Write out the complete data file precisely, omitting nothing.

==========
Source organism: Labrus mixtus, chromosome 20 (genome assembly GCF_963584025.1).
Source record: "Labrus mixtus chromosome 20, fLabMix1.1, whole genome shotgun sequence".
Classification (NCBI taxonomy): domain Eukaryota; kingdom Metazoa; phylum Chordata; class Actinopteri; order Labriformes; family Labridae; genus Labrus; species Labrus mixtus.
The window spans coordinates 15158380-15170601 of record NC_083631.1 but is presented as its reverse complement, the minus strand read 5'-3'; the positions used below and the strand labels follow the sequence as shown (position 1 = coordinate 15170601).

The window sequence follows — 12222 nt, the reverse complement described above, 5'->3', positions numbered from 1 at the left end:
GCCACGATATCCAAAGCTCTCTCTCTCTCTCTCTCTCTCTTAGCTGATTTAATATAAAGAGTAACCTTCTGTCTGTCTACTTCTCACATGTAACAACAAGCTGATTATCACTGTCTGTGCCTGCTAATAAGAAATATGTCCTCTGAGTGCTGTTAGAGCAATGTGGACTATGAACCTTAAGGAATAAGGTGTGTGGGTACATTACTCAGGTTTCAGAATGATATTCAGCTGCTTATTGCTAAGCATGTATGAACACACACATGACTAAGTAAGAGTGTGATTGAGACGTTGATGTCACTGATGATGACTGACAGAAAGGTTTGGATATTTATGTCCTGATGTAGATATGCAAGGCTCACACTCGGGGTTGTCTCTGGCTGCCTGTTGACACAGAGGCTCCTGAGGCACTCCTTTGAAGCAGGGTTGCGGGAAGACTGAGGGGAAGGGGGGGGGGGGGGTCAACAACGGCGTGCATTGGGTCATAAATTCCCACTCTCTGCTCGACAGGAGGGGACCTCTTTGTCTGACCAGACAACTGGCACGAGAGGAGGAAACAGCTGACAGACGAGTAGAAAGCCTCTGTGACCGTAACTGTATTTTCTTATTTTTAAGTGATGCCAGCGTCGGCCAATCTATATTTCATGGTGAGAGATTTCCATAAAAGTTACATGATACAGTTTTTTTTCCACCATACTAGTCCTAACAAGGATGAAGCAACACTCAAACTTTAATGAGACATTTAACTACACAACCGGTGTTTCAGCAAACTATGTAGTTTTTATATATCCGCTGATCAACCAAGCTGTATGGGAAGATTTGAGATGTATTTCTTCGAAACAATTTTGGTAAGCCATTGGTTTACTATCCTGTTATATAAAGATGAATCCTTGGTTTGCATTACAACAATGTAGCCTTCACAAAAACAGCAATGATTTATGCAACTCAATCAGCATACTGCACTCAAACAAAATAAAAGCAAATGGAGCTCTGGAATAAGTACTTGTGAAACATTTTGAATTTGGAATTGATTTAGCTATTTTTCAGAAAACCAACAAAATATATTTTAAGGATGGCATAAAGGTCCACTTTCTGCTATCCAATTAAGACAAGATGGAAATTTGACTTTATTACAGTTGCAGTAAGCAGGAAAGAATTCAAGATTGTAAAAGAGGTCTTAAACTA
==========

Source organism: Labrus mixtus, chromosome 20 (genome assembly GCF_963584025.1).
Source record: "Labrus mixtus chromosome 20, fLabMix1.1, whole genome shotgun sequence".
Classification (NCBI taxonomy): domain Eukaryota; kingdom Metazoa; phylum Chordata; class Actinopteri; order Labriformes; family Labridae; genus Labrus; species Labrus mixtus.
The window spans coordinates 15158380-15170601 of record NC_083631.1 but is presented as its reverse complement, the minus strand read 5'-3'; the positions used below and the strand labels follow the sequence as shown (position 1 = coordinate 15170601).

The window sequence follows — 12222 nt, the reverse complement described above, 5'->3', positions numbered from 1 at the left end:
GCCACGATATCCAAAGCTCTCTCTCTCTCTCTCTCTCTCTTAGCTGATTTAATATAAAGAGTAACCTTCTGTCTGTCTACTTCTCACATGTAACAACAAGCTGATTATCACTGTCTGTGCCTGCTAATAAGAAATATGTCCTCTGAGTGCTGTTAGAGCAATGTGGACTATGAACCTTAAGGAATAAGGTGTGTGGGTACATTACTCAGGTTTCAGAATGATATTCAGCTGCTTATTGCTAAGCATGTATGAACACACACATGACTAAGTAAGAGTGTGATTGAGACGTTGATGTCACTGATGATGACTGACAGAAAGGTTTGGATATTTATGTCCTGATGTAGATATGCAAGGCTCACACTCGGGGTTGTCTCTGGCTGCCTGTTGACACAGAGGCTCCTGAGGCACTCCTTTGAAGCAGGGTTGCGGGAAGACTGAGGGGAAGGGGGGGGGGGGGGTCAACAACGGCGTGCATTGGGTCATAAATTCCCACTCTCTGCTCGACAGGAGGGGACCTCTTTGTCTGACCAGACAACTGGCACGAGAGGAGGAAACAGCTGACAGACGAGTAGAAAGCCTCTGTGACCGTAACTGTATTTTCTTATTTTTAAGTGATGCCAGCGTCGGCCAATCTATATTTCATGGTGAGAGATTTCCATAAAAGTTACATGATACAGTTTTTTTTCCACCATACTAGTCCTAACAAGGATGAAGCAACACTCAAACTTTAATGAGACATTTAACTACACAACCGGTGTTTCAGCAAACTATGTAGTTTTTATATATCCGCTGATCAACCAAGCTGTATGGGAAGATTTGAGATGTATTTCTTCGAAACAATTTTGGTAAGCCATTGGTTTACTATCCTGTTATATAAAGATGAATCCTTGGTTTGCATTACAACAATGTAGCCTTCACAAAAACAGCAATGATTTATGCAACTCAATCAGCATACTGCACTCAAACAAAATAAAAGCAAATGGAGCTCTGGAATAAGTACTTGTGAAACATTTTGAATTTGGAATTGATTTAGCTATTTTTCAGAAAACCAACAAAATATATTTTAAGGATGGCATAAAGGTCCACTTTCTGCTATCCAATTAAGACAAGATGGAAATTTGACTTTATTACAGTTGCAGTAAGCAGGAAAGAATTCAAGATTGTAAAAGAGGTCTTAAACTA